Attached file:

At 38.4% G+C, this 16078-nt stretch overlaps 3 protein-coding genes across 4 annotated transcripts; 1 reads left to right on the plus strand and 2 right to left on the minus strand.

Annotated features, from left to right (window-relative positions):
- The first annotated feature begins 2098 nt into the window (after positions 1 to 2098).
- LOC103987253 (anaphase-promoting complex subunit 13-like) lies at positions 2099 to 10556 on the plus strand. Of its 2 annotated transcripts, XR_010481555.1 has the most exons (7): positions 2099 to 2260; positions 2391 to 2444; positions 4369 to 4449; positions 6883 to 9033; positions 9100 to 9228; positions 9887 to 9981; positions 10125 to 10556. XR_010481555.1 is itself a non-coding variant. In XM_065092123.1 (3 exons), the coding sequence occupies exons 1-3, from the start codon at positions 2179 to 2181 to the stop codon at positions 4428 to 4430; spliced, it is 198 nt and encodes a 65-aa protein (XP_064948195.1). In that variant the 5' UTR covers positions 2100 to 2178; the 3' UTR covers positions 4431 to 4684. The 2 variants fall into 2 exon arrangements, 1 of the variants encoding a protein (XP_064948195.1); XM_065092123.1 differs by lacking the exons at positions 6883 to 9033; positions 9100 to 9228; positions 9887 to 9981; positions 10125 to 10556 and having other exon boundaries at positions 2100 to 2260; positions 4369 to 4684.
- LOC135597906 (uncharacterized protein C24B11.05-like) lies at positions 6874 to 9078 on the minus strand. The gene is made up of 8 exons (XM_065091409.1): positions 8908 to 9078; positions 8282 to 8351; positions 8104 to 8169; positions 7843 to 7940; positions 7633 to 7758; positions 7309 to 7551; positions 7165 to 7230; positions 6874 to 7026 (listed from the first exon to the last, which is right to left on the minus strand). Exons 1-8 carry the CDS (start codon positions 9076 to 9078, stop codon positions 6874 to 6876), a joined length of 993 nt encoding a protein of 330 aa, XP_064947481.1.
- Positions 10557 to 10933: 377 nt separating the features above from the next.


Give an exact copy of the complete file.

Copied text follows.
At 38.4% G+C, this 16078-nt stretch overlaps 3 protein-coding genes across 4 annotated transcripts; 1 reads left to right on the plus strand and 2 right to left on the minus strand.

Annotated features, from left to right (window-relative positions):
- The first annotated feature begins 2098 nt into the window (after positions 1 to 2098).
- LOC103987253 (anaphase-promoting complex subunit 13-like) lies at positions 2099 to 10556 on the plus strand. Of its 2 annotated transcripts, XR_010481555.1 has the most exons (7): positions 2099 to 2260; positions 2391 to 2444; positions 4369 to 4449; positions 6883 to 9033; positions 9100 to 9228; positions 9887 to 9981; positions 10125 to 10556. XR_010481555.1 is itself a non-coding variant. In XM_065092123.1 (3 exons), the coding sequence occupies exons 1-3, from the start codon at positions 2179 to 2181 to the stop codon at positions 4428 to 4430; spliced, it is 198 nt and encodes a 65-aa protein (XP_064948195.1). In that variant the 5' UTR covers positions 2100 to 2178; the 3' UTR covers positions 4431 to 4684. The 2 variants fall into 2 exon arrangements, 1 of the variants encoding a protein (XP_064948195.1); XM_065092123.1 differs by lacking the exons at positions 6883 to 9033; positions 9100 to 9228; positions 9887 to 9981; positions 10125 to 10556 and having other exon boundaries at positions 2100 to 2260; positions 4369 to 4684.
- LOC135597906 (uncharacterized protein C24B11.05-like) lies at positions 6874 to 9078 on the minus strand. The gene is made up of 8 exons (XM_065091409.1): positions 8908 to 9078; positions 8282 to 8351; positions 8104 to 8169; positions 7843 to 7940; positions 7633 to 7758; positions 7309 to 7551; positions 7165 to 7230; positions 6874 to 7026 (listed from the first exon to the last, which is right to left on the minus strand). Exons 1-8 carry the CDS (start codon positions 9076 to 9078, stop codon positions 6874 to 6876), a joined length of 993 nt encoding a protein of 330 aa, XP_064947481.1.
- Positions 10557 to 10933: 377 nt separating the features above from the next.